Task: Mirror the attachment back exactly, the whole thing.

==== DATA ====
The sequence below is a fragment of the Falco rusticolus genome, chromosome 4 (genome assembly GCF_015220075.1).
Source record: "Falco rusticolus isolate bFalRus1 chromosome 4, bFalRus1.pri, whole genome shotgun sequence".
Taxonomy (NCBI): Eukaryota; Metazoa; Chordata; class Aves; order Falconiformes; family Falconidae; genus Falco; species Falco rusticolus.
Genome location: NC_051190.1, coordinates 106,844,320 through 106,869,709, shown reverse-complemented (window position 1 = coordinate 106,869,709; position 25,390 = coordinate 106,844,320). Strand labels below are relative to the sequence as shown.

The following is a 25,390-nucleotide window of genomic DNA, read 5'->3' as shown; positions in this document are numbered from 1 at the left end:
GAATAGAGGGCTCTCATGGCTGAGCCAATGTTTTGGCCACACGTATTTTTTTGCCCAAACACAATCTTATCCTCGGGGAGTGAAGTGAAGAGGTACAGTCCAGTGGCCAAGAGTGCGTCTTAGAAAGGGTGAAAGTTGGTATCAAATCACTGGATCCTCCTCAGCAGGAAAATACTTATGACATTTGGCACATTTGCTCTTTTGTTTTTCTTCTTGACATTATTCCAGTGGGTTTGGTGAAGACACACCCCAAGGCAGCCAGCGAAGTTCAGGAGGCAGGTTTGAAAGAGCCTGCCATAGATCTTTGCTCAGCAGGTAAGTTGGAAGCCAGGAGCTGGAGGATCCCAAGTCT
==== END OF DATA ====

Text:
The sequence below is a fragment of the Falco rusticolus genome, chromosome 4 (genome assembly GCF_015220075.1).
Source record: "Falco rusticolus isolate bFalRus1 chromosome 4, bFalRus1.pri, whole genome shotgun sequence".
Taxonomy (NCBI): Eukaryota; Metazoa; Chordata; class Aves; order Falconiformes; family Falconidae; genus Falco; species Falco rusticolus.
Genome location: NC_051190.1, coordinates 106,844,320 through 106,869,709, shown reverse-complemented (window position 1 = coordinate 106,869,709; position 25,390 = coordinate 106,844,320). Strand labels below are relative to the sequence as shown.

The following is a 25,390-nucleotide window of genomic DNA, read 5'->3' as shown; positions in this document are numbered from 1 at the left end:
GAATAGAGGGCTCTCATGGCTGAGCCAATGTTTTGGCCACACGTATTTTTTTGCCCAAACACAATCTTATCCTCGGGGAGTGAAGTGAAGAGGTACAGTCCAGTGGCCAAGAGTGCGTCTTAGAAAGGGTGAAAGTTGGTATCAAATCACTGGATCCTCCTCAGCAGGAAAATACTTATGACATTTGGCACATTTGCTCTTTTGTTTTTCTTCTTGACATTATTCCAGTGGGTTTGGTGAAGACACACCCCAAGGCAGCCAGCGAAGTTCAGGAGGCAGGTTTGAAAGAGCCTGCCATAGATCTTTGCTCAGCAGGTAAGTTGGAAGCCAGGAGCTGGAGGATCCCAAGTCT